Unlike previous defence ministers who tended to operate mainly from offices on Parliament Hill, O'Connor works every day in the Department of National Defence's bunker-like modern headquarters, where he was interviewed by Maclean's. His office affords a commanding view down the Rideau Canal to the Gothic spires of what he refers to, with a faint but distinct air of derision and a jut of his chiselled chin toward the Peace Tower, as "that place over there."
It is no surprise that he is ambivalent about Parliament Hill. He didn't like what the politicians there did to the Forces from the 1960s through the 1990s. And he can't be very happy with what has happened to him there more recently. But if he can hang on to his job long enough, and the Tories to power, his ambitious procurement program and unflinching stance on Afghanistan could leave a permanent stamp that more conventionally skilful politicians might envy.
He was never obvious cabinet material. "I doubt he ever expected it," says Douglas Bland, a Queen's University professor of defence management and former army buddy of O'Connor's. He joined Harper's Canadian Alliance before it merged with the Progressive Conservatives in 2004. At first, he volunteered to work on policy in MP Scott Reid's riding, on the western edge of Ottawa. O'Connor insists he had no ambition to seek office. But when seat redistribution split the riding in two before the 2004 election, Reid and others urged O'Connor to run in the new Carleton-Mississippi Mills constituency. "My initial reaction was that I was too old," O'Connor says. "It was suggested that I turn on CPAC. When I did, I realized there were a bunch of old farts on it, and I wouldn't be alone."
He won the riding in the 2004 election, and during the Conservatives' stint in opposition served as Harper's defence critic and largely crafted the party's defence platform. It promised "large-scale investments" to strengthen a "combat-capable defence force," and claimed the Liberals had for decades "undermined and underfunded Canada's armed forces." That reflected O'Connor's personal experience, watching the military dwindle from its post-Second World War might, and then struggle through an era of budget cuts when Jean CHRÉTIEN's Liberals were eliminating the federal deficit in the second half of the 1990s. He was out of uniform before the toughest years of restraint, having retired in 1994, not long after a Somali teenager was beaten to death in 1993 by Canadian soldiers serving on a UN peacekeeping mission. "Morale was abysmal," he says of that period.
He joined the international public relations and consulting powerhouse Hill & Knowlton as a lobbyist for big defence corporations like General Dynamics and Airbus Military. After the Tories won the 2006 election, some predicted that lobbying background would keep him out of cabinet; his political tormentors still say it should have. "There was an appearance of conflict of interest and he shouldn't be there, period," says Liberal defence critic Denis Coderre. But attacks on O'Connor as a tainted former lobbyist have grown less persistent as contracting fails to show his old clients faring unusually well. Some questions were raised, to be sure, when General Dynamics won a $30-million contract this spring to supply the Forces with gear to detect biological threats. On the other hand, Airbus has had to mount an aggressive campaign to try to reverse Defence's choice last fall of Lockheed-Martin's C-130J tactical-lift transport planes, in a deal expected to be worth close to $5 billion, over its competing A-400s.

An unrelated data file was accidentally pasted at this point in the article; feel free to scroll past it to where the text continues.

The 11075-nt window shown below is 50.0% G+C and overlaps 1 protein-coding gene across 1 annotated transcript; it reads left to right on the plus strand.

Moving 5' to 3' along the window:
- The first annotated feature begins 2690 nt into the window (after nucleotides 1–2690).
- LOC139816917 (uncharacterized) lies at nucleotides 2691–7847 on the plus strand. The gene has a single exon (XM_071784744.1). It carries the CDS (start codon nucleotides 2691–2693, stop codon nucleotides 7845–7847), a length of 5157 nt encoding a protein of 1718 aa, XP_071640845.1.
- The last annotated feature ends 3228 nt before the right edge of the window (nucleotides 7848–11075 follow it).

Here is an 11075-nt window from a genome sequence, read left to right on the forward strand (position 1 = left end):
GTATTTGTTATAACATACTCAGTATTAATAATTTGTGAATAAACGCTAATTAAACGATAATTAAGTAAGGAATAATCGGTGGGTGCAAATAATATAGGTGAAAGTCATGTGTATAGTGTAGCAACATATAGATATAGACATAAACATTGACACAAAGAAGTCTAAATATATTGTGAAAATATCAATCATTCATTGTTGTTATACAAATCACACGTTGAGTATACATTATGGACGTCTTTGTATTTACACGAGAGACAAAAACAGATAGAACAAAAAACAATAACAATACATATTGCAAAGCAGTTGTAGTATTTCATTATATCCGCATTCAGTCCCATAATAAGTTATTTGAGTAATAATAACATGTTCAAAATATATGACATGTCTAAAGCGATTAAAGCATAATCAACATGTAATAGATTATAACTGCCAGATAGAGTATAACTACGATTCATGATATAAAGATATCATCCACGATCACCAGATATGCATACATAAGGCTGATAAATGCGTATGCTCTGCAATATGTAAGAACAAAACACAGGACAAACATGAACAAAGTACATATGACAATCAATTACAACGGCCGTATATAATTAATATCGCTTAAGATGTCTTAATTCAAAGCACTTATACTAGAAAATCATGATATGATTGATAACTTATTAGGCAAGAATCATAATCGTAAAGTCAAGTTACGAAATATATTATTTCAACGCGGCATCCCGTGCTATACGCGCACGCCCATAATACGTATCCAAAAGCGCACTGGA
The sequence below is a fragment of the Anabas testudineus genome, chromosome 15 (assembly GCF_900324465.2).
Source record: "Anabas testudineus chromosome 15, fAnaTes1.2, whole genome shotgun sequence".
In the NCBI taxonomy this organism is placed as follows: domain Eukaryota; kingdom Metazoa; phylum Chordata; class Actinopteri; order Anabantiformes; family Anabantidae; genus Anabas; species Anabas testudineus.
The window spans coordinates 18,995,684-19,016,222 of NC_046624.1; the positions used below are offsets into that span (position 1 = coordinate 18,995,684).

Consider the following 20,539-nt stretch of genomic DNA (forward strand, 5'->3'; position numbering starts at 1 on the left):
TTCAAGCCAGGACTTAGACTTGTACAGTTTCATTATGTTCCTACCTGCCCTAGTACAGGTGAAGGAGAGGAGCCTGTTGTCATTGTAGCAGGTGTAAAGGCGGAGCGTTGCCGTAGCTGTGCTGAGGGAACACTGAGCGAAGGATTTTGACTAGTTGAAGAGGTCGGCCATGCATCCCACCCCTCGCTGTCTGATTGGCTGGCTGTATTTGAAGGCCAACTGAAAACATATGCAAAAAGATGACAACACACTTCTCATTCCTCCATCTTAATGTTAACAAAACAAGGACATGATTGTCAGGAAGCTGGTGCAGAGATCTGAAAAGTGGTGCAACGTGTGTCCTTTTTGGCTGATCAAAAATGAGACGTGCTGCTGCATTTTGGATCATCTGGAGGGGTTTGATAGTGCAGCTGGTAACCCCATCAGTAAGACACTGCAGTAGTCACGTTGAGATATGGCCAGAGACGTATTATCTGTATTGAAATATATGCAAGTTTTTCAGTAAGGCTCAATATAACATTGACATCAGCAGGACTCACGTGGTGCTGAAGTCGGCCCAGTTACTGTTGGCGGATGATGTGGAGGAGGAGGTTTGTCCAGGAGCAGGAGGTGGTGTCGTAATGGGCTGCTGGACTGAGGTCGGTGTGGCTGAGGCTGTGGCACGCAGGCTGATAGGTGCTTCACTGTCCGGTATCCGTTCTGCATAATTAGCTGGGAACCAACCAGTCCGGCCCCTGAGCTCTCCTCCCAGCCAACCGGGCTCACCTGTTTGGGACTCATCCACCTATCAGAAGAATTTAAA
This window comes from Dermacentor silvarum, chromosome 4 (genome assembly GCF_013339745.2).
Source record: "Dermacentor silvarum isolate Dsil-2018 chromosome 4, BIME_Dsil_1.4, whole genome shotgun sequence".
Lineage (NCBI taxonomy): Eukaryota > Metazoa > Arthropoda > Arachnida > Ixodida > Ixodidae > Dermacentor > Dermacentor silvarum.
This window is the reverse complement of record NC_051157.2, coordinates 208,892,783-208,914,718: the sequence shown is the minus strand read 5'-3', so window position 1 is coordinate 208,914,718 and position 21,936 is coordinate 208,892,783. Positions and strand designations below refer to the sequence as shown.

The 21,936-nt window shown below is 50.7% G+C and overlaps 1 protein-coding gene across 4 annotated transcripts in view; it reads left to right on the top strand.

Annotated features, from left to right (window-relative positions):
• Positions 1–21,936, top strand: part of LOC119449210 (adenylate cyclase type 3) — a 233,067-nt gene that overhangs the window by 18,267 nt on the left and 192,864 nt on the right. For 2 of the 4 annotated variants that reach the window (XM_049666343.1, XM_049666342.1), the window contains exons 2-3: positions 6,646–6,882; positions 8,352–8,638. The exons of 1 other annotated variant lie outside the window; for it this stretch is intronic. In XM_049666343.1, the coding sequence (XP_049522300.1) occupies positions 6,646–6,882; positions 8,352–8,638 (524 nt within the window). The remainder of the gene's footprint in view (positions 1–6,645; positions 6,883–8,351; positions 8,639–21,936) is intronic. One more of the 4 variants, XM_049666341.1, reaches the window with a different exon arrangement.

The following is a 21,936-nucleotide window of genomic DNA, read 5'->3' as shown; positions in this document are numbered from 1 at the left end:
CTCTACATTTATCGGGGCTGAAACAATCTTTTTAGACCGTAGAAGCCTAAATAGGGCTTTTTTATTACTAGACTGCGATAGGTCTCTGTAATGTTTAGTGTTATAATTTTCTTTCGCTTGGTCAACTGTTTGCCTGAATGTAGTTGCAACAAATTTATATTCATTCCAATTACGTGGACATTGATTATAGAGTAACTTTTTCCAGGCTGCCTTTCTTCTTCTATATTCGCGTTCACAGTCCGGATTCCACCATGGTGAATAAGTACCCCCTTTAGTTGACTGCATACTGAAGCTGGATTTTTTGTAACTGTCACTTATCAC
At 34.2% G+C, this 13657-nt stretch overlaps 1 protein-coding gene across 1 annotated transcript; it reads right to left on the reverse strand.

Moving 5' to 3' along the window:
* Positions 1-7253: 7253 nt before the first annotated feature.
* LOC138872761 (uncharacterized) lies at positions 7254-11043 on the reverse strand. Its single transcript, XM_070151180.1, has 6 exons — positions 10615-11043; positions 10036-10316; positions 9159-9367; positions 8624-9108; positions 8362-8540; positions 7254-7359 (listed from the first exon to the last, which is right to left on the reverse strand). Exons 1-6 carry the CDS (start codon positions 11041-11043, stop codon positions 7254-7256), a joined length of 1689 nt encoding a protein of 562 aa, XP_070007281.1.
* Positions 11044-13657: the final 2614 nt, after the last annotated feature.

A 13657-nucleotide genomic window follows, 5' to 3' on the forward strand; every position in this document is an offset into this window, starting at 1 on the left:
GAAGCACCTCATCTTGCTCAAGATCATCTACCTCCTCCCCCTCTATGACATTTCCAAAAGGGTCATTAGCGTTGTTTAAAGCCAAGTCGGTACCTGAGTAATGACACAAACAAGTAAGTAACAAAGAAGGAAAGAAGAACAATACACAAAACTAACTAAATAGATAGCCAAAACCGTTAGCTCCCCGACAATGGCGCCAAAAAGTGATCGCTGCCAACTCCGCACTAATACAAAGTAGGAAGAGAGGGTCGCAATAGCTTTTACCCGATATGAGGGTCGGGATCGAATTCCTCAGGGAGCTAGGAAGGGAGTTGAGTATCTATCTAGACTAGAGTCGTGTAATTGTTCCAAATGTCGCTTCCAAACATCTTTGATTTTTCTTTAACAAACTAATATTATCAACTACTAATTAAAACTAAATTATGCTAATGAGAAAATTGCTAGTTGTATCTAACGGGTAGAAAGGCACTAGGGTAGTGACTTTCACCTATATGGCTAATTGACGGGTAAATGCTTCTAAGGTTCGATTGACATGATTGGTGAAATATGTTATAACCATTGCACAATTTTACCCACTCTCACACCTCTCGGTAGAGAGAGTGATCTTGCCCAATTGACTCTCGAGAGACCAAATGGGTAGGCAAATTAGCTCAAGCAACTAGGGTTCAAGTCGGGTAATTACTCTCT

More serious, at least to political insiders, is the view that O'Connor just hasn't held his own in the House. His worst day may have been March 19, when he had to reverse himself after months of insisting that the International Committee of the Red Cross was monitoring and reporting back to Canada on the condition of detainees captured by Canadian troops and then turned over to the Afghan army. In fact, the ICRC's policy allows it to report on its findings only to the Afghan government. "I fully and without reservation apologize to the House for providing inaccurate information for members," O'Connor said.
Or perhaps May 30 was even more excruciating for the proud former general. That was the day Lincoln and Laurie Dinning of Wingham, Ont., held a news conference in Ottawa to refute O'Connor's claim the previous day that the military was paying the full cost of funeral services for all soldiers killed while he was defence minister. The grieving father said the funeral of his son, Cpl. Matthew Dinning, cost more than $12,000, and the military paid just $5,600. "Will the Prime Minister ensure that no mother, no family suffers this again, and will he take the first step and fire that minister of defence," shouted Liberal deputy leader Michael Ignatieff in what must have been one of the most stinging of the many demands for O'Connor's head.
Even the most fierce partisan, however, would be hard pressed to imagine that O'Connor meant to stiff mourning families of fallen soldiers. Indeed, this week Lincoln Dinning said he is pleased with a new arrangement that increases payments for funeral costs. (The new rate of $12,700 will be retroactive to all service members killed since Canada began its involvement in Afghanistan on Oct. 7, 2001, and replaces the old basic rate of $4,675 for burial costs.) "Given my background I want to be sure soldiers, sailors, airmen and their families are treated properly and a few dollars here and there don't matter," O'Connor says. "There have been a number of occasions where I've had to personally intervene and say, 'This isn't fair.' There's nobody to blame for this. The way bureaucracies work, when rules are set, they follow the rules."